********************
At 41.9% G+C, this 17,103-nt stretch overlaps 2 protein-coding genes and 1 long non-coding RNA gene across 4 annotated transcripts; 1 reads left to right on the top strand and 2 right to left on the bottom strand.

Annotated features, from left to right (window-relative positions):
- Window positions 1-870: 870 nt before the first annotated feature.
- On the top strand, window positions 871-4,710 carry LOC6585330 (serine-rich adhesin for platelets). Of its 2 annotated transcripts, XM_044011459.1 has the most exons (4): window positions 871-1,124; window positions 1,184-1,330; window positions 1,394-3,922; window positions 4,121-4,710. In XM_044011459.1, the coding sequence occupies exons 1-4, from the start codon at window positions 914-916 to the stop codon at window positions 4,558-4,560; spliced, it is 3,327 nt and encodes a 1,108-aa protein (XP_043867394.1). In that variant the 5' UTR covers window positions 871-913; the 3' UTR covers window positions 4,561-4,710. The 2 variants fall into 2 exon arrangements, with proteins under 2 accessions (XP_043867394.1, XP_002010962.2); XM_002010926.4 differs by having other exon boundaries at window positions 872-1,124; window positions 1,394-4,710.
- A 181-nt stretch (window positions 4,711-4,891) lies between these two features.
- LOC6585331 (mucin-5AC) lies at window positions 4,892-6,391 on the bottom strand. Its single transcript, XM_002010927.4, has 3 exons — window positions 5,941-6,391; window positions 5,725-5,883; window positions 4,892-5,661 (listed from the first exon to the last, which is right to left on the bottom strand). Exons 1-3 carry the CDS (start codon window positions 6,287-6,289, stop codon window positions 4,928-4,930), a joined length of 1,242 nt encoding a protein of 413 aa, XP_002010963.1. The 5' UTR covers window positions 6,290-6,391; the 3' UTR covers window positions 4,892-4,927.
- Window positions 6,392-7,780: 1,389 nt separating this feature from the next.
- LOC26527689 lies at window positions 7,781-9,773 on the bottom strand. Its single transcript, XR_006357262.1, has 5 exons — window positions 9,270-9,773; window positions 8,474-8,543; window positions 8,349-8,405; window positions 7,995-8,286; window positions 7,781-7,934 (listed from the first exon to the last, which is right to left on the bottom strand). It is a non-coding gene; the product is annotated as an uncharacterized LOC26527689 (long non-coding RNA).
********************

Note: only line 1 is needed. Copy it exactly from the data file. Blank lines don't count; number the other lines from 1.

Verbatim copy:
At 41.9% G+C, this 17,103-nt stretch overlaps 2 protein-coding genes and 1 long non-coding RNA gene across 4 annotated transcripts; 1 reads left to right on the top strand and 2 right to left on the bottom strand.